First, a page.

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Lestat opens on Broadway—to harsh reviews

Lestat opens on Broadway—to harsh reviews

The third vampire musical to try its luck on Broadway in four years drew all the familiar puns in scathing reviews Thursday that said Lestat was "bloody awful," "sucked of life," and the "kiss of death." Lestat was Hollywood studio Warner Bros.' first attempt to challenge Disney's dominance of the mass-market musical genre, reportedly with a budget of up to $12 million. Based on Anne Rice's vampire novels, the show features songs by Elton John and his writing partner, Bernie Taupin.

Expectations had been low after a critically savaged trial run in San Francisco. History was also against Lestat after the failure of two previous vampire musicals, Dance of the Vampires in 2002 and Dracula, the Musical in 2004.

In a review headlined "Vampires, the Musical Kiss of Death," The Washington Post's Peter Marks said the fixation with singing vampires had to stop. "Give the bloodsucker a ballad, and it's his show that joins the walking dead.... The only thing distinguishing this musical from its late, unlamented predecessors is that the lead vampires play for the, er, other team," he said. "Lestat's contribution to art and equality is demonstrating that a gay vampire with a two-octave range can be just as dull as a straight one." The New York Post's verdict was "Bloody Awful," and the Newark, N.J.'s Star-Ledger said it was "just deadly."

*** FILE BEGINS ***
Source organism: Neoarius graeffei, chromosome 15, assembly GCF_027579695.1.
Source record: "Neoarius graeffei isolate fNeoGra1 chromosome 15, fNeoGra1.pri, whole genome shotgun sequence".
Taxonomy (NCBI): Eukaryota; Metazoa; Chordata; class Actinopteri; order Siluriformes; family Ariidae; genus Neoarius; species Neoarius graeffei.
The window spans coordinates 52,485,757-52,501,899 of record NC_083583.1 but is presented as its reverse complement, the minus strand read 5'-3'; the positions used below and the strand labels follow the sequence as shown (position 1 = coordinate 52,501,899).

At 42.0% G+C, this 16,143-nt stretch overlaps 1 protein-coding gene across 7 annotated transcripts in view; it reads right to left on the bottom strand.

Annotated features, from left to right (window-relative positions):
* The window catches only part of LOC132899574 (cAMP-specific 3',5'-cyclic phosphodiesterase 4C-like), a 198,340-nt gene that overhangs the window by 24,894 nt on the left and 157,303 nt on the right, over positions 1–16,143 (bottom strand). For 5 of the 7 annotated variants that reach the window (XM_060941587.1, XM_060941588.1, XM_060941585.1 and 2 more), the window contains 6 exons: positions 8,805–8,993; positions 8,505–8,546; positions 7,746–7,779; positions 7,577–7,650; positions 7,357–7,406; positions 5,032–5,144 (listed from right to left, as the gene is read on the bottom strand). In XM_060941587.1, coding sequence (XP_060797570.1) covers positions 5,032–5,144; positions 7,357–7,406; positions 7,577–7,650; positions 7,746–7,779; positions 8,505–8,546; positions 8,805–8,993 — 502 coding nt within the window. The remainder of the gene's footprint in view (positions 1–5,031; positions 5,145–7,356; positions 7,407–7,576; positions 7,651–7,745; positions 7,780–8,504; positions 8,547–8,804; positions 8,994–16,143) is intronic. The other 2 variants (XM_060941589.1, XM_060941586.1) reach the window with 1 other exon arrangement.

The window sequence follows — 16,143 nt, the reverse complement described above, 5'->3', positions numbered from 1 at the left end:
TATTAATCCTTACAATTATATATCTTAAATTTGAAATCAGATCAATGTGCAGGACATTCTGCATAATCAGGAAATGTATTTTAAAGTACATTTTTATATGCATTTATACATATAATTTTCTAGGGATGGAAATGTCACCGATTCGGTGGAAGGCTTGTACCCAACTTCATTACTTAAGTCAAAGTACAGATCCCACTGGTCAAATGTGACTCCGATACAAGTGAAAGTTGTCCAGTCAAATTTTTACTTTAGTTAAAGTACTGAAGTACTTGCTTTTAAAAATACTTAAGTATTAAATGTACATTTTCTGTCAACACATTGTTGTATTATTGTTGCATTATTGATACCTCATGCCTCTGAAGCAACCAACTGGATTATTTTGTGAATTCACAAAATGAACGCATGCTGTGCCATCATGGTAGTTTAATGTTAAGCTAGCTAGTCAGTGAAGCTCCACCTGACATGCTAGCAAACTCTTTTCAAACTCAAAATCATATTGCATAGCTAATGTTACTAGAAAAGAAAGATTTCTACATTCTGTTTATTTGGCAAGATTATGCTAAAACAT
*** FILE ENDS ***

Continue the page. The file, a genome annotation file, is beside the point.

The plot, from Rice's Vampire Chronicles books, follows the 18th century Frenchman Lestat, who is bitten by a vampire after slaughtering a pack of wolves. The books were made into a hit film starring Tom Cruise and Brad Pitt in 1994. Lestat's dying mother convinces him to bite her so she can live forever. His relationship with his childhood friend Nicholas ends in tragedy, and he does little better in New Orleans with his next companion, Louis.

Describing Lestat as a "musical sleeping pill," The New York Times critic Ben Brantley said: "The closest Lestat comes to so-bad-it's-good camp is in a subplot that might be called Claudia Has Two Daddies. Claudia is the little orphan girl brought home as a peace offering to the sulking Louis by Lestat, who turns her into a vampire after finding her destitute on the streets of New Orleans."

In a review headlined "Undead Lestat sucked of life," Newsday's Linda Winer said: "The undead can't catch a break on Broadway these days.... The curse continues with Lestat."

In a sign of the power of bad reviews, the producers of another high-profile production, the Johnny Cash musical Ring of Fire, which opened in March to dismal notices, announced on Thursday it would close on April 30. Bad reviews don't always spell doom, particularly for a show aimed at tourists rather than elitist New Yorkers, but USA Today's Elysa Gardner said the gay vampire musical may have trouble appealing to an audience seeking mainstream family entertainment. "There's no love like a mother's love, especially if your mom happens to be a vampire. Unless, that is, you have two fathers among the living dead," Gardner wrote. "Those are just a couple of the twists on family values that threaten to make Lestat...the religious right's worst nightmare." (Claudia Parsons, Reuters)

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